is one of only a few players this season who have visited their old teams. (Photo: Tom Pennington/Getty)
On Thursday night, teams that lost star players in free agency over the winter got the chance to make up for those departures by using the draft picks they received as compensation to select what they one day hope will be more than adequate replacements.
While those teams are just tonight securing their future, some of them have already had an up-close look at their recent past. This week the Texas Rangers became the most recent club to welcome back a player they lost in free agency when Nelson Cruz, an early AL MVP candidate, returned to Arlington as a member of the Baltimore Orioles.
Cruz’s homecoming has actually been a rare occurrence over the first-third of the season. Among the top 25 free agents in Ben Reiter’s offseason list of the best players on the open market, 13 were position players and only four of those have visited their most recent teams: Cruz, Robinson Cano, Jacoby Ellsbury and Curtis Granderson. Shin-Soo Choo, Brian McCann,Jhonny Peralta and Jarrod Saltalamacchia won’t face their former clubs on the road this year. Stephen Drew and Mike Napoli both re-signed with the Red Sox. Kendrys Morales remains a free agent. And Carlos Beltran was injured when the Yankees traveled to St. Louis to play a Cardinals team that Beltran helped reach the World Series last October. Only Marlon Byrd, whose Phillies will visit Pittsburgh next month, is still scheduled to return to his former stomping grounds, and Byrd spent less than two months with the Pirates last year after an August trade from the Mets.
Here’s a look back at how the four players who did go home again have fared in their returns.
Old Team: Yankees
New Team: Mariners (10 years, $240 million)
Cano opened eyes not only with his contract, tied for the third-largest in baseball history, but with the fact that it came from the Mariners, not the Yankees team he had spent his first nine seasons with. Cano’s season has been odd. He’s batting .330, second best in the American League, but he has hit just two home runs.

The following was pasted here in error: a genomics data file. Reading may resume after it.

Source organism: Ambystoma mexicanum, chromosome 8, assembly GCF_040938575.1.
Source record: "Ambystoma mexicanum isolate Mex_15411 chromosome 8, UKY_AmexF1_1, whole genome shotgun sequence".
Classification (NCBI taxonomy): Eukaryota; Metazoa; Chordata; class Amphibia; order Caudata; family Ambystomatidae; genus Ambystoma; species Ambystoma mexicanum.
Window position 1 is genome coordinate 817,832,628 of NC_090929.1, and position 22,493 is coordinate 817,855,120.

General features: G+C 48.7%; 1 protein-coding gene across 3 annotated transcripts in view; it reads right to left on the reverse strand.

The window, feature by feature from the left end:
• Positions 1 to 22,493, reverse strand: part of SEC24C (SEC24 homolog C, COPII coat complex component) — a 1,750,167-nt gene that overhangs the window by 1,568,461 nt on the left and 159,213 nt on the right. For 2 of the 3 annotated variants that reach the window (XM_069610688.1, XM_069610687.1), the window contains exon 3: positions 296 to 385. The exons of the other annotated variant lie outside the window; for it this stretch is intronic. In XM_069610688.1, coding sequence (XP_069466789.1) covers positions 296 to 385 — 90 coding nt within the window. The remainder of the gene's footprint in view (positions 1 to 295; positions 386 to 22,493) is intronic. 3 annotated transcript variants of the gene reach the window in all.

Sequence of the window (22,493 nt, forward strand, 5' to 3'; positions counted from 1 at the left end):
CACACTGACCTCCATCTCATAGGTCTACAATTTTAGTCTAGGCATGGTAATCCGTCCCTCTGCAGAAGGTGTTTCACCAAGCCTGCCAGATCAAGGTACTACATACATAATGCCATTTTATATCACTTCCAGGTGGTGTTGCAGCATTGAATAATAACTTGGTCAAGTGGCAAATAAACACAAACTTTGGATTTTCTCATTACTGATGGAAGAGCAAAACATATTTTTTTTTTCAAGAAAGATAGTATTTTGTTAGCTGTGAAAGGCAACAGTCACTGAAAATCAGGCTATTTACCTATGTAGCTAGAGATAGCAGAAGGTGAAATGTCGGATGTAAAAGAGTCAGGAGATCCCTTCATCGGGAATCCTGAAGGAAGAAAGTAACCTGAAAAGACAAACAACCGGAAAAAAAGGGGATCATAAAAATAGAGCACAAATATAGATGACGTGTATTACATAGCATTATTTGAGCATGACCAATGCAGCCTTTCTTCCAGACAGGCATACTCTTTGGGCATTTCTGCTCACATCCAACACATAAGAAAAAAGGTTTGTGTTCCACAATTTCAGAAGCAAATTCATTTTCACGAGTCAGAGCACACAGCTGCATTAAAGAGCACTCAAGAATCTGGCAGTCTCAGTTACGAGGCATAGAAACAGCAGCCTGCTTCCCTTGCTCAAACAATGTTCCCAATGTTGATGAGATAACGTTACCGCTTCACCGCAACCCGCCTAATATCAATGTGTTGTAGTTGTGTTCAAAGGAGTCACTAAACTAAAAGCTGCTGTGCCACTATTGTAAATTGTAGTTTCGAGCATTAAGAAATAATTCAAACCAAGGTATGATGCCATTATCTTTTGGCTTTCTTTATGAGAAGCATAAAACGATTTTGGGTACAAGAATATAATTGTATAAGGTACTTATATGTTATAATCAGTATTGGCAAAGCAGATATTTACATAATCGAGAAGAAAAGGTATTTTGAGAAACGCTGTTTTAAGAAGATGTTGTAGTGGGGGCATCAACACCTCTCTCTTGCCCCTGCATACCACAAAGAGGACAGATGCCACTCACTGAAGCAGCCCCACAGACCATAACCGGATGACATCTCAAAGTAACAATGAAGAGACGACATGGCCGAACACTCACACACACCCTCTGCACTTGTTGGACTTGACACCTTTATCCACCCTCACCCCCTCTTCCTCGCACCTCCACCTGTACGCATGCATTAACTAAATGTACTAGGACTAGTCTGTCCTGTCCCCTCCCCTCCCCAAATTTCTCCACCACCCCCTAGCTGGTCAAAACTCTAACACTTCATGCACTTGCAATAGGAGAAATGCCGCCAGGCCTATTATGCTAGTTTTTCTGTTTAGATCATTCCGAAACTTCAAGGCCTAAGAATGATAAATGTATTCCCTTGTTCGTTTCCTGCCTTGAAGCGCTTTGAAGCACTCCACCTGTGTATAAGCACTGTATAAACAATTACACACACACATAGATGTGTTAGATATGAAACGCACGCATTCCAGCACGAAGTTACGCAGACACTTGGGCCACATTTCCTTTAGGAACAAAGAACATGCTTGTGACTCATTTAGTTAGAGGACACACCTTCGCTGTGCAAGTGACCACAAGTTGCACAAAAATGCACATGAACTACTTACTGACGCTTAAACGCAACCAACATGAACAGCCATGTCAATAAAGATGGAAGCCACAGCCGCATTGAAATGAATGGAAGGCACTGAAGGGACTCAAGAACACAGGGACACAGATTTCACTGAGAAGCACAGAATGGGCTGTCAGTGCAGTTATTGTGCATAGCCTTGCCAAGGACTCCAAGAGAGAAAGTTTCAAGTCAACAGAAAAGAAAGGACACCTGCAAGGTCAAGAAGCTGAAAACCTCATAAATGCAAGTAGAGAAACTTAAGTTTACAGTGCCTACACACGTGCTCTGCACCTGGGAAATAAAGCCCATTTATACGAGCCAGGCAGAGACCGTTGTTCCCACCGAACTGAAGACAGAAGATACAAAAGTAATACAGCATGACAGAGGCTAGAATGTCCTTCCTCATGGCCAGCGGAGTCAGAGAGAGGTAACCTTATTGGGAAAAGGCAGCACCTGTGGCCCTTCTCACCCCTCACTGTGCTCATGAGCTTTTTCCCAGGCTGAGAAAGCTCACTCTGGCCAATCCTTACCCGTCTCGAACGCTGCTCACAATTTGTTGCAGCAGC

In a delicious bit of irony, New York fans booed Cano when he returned to the Bronx on April 29 for what was supposed to be a three-game series. Rain forced the cancellation of the middle game, which was made up on Monday, and while Cano’s numbers in those three contests -- 3-for-12, all singles, three RBIs, two runs, two strikeouts and two walks – weren’t particularly impressive, he did help Seattle take all three games in Yankee Stadium.
Old Team: Rangers
New Team: Orioles (one year, $ million contract)
Rangers fans memorably gave Cruz a standing ovation when the slugger returned to the lineup last year after serving his 50-game suspension for his role in the Biogenesis scandal, but the team wasn’t nearly as interested in showing him the love. Texas let him walk, and after remaining unsigned until after spring training started, Cruz eventually settled for a short deal with Baltimore.
All he has done since is lead the major leagues in home runs, RBIs, slugging percentage and total bases and the AL in OPS. Cruz has given the Rangers a flash of what it is missing – and, given the season-ending injury to Prince Fielder, could desperately use – by going 4-for-9 in his first two games back, including a home run and three RBI while helping his new club beat his old one twice. He went 0-for-4 in the series finale on Thursday as the Rangers won 8-6.
Old Team: Red Sox
New Team: Yankees (seven years, $153 million)
Ellsbury is hardly the first Boston star to bolt for the Bronx (see Boggs, Wade; and Damon, Johnny) and although he’s hitting .286/.355/.410, his departure may not be hurting the offensively-challenged Red Sox as much as might be expected, as SI’s Tom Verducci detailed earlier this week.
It didn’t take long for the Fenway Park faithful to get another look at the man who helped them win two World Series titles. The Yankees traveled to Beantown on April 22 for a three-game series and left with two wins. Ellsbury certainly did his part, going 5-for-15, with four doubles, a triple and five RBIs in those three games. New York has six more games scheduled at Fenway this season, three to open August and three more to close the regular season, but both teams have work to do if that last series is to matter; the Yankees entered play on Thursday six games out in the division and the Red Sox are 8 ½ out.
Old Team: Yankees
New Team: Mets (four years, $60 million)
During his four seasons in the Bronx, critics harped that Granderson had become little more than a home run hitter who took advantage of the short porch at Yankee Stadium. As proof they pointed to his .247 batting average and .337 OBP from 2011-13, though he did 108 home runs in those three seasons.
After an injury-plagued 2014 in which he played just 61 games, batting .229 with seven homers, Granderson left for the crosstown Mets. He has continued his decline at age 33, batting .217 with six homers. The high point of his season to date came when he went back to Yankee Stadium in mid-May and helped the Mets take the first two games of the Subway Series by displaying his old power stroke. Granderson homered in each game while going 4-for-8 with five RBIs and two walks.